About the Unique Name Token
With the release of IDM 3.5 we picked up a new really useful token, called "token-unique-name" in DirXML Script. In Argument Builder, it's known as the Unique Name token. This very cleanly solves a problem for which many of us wrote a solution on our own, in many different ways: How do you generate a unique name for new users, so that you avoid naming collisions?
The system-provided token is quite flexible and powerful. Like the Time Token (see the Cool Solutions article), it takes functionality everyone needs and provides a very nice UI on top of it.
You can specify the DN to search within for name collisions, the attribute to search on, the pattern to use for naming (anything you can build in Argument Builder, so very powerful!), and then a fair bit of flexibility in how you use counters.
You get to set the number of counter digits and where to start counting from. For example, you could start at 7 for some reason, so that jsmith exists, and the next one would jsmith7 then jsmith8 and so on, if you really wanted to). There are also many more controls. Overall, I would rate this token very highly and say it is great!
Feature - or Bug
However, I found an interesting feature or bug depending on your perspective. It is admittedly a fairly contrived case, but I can see how it might occur elsewhere.
In this case, we are using the Work Order driver. After the Work Order goes through the shim from the Subscriber channel and comes out as a Work Order To Do on the Publisher channel, we'll convert it (morph) to a User object create before we write it out to eDirectory.
We do a Unique Name token call, as shown below, to set the dest-dn of the new object (currently a DirXML-WorkOrderToDo) with a lot of global configuration values (GCVs) specifying paths in the tree. I highly recomend the use of GCV's. They seem to have little to no performance impact, they save you from typos, and if you decide to re-architect, it is quite easy if all path-to-object references can be changed en masse!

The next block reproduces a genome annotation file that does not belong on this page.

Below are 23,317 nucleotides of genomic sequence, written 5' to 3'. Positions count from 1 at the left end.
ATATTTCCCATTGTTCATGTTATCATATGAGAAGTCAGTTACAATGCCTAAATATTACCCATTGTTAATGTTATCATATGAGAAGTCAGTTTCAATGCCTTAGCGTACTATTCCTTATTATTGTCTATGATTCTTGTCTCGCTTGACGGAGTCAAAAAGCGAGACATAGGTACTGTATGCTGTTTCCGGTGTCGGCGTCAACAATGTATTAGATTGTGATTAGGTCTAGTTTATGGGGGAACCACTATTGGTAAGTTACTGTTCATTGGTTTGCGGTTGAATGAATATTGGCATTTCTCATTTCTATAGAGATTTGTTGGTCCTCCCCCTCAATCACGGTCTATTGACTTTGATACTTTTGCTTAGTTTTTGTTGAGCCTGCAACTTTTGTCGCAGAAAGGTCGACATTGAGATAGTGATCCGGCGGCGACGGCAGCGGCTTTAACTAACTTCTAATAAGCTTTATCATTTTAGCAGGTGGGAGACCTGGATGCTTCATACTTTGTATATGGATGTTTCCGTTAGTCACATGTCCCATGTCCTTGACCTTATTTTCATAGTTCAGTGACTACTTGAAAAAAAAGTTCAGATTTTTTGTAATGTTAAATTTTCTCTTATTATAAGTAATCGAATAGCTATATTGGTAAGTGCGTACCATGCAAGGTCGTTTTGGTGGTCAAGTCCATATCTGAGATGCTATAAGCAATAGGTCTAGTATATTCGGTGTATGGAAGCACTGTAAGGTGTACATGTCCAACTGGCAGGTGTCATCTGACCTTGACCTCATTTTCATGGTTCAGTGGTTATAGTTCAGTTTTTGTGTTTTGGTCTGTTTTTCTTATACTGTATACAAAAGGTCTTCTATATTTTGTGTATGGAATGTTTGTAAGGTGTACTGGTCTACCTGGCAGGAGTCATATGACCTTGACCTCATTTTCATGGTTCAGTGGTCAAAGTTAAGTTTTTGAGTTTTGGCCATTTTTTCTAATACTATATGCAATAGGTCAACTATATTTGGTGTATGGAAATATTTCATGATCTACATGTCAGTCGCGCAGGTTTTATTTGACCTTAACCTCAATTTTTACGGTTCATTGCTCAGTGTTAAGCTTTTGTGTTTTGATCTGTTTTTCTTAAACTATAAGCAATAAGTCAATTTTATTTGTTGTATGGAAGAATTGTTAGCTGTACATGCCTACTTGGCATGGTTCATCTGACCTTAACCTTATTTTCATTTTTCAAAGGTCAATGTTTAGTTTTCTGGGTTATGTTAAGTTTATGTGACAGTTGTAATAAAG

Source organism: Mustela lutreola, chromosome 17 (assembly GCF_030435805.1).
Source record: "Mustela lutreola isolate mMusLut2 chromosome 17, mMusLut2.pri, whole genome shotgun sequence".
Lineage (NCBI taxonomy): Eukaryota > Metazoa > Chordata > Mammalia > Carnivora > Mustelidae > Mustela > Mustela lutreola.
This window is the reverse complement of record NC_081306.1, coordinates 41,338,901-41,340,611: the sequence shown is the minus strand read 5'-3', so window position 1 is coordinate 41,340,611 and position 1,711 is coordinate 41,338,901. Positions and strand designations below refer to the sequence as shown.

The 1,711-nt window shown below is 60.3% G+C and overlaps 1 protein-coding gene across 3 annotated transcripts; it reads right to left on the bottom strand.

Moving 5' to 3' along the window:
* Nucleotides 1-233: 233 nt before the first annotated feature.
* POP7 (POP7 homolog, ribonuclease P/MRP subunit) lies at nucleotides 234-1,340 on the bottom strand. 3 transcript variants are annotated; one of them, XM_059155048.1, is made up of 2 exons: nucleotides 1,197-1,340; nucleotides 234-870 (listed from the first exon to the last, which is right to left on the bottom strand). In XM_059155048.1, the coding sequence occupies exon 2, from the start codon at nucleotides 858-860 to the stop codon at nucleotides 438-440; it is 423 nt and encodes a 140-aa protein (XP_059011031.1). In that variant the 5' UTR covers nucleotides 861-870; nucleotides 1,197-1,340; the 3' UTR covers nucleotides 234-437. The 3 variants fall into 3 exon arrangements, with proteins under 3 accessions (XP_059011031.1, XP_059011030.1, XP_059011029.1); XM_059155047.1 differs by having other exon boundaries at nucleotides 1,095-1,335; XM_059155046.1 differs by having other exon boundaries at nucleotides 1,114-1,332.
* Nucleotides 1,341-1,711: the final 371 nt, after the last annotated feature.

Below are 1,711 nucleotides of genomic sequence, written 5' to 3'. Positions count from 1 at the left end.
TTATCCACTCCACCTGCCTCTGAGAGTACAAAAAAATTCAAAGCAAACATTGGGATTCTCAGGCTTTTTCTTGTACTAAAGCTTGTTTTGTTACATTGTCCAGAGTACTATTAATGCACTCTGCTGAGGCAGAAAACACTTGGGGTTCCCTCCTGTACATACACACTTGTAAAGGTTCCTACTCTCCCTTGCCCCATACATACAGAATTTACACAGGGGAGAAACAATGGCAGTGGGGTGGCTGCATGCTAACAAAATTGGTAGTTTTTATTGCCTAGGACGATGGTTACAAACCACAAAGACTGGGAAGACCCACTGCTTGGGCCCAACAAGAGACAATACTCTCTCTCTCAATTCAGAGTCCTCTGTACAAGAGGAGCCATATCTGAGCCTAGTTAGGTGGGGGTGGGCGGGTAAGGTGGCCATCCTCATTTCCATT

<token-unique-name counter-pattern="last" counter-start="2"
counter-use="fallback" name="CN" on-unavailable="error"
That generates the following event in trace:
[09/25/07 11:02:58.665]:MAGIC-WO PT: Action:
This unravels all the GCV's, gets all the values it needs to query from other objects, and whatnot, it finally generates this Query document to check for uniqueness.
<nds dtdversion="3.5" ndsversion="8.x">
<product version="22.214.171.12470719 ">DirXML</product>
<query class-name="DirXML-WorkToDo" dest-dn="ACMENY\EMPLOYEES"
The kicker is this: note the object class (class-name) that it is searching for! It is a DirXML-WorkToDo object, not a User!
Thus we reach the point of this article. It seems to me that the Unique Name token should allow you to specify the object class you are searching for uniqueness in, or by default, search for all names, regardless of object class.
Why search through all object class types? Well, it seems logical to me - since the token is being used to generate a Unique Name. eDirectory naming allows the same name, multiple times, as long as they are not in the same container. But it does not allow the same name twice in a container, even if they have DIFFERENT object classes! For example, a User named JSmith cannot exist in the same container as a Group named Jsmith or an OU named JSmith. The name needs to be unique within the container.
That is why I think it would make sense by default to search all object classes for uniqueness of naming with this token, unless told otherwise, since that is what would be needed to be truly 'Unique'. I would add the ability to limit it to one or more object classes for performance reasons as well, in cases where the designer knows that will be unique "enough".
Disclaimer: As with everything else at Cool Solutions, this content is definitely not supported by Novell (so don't even think of calling Support if you try something and it blows up).
It was contributed by a community member and is published "as is." It seems to have worked for at least one person, and might work for you. But please be sure to test, test, test before you do anything drastic with it.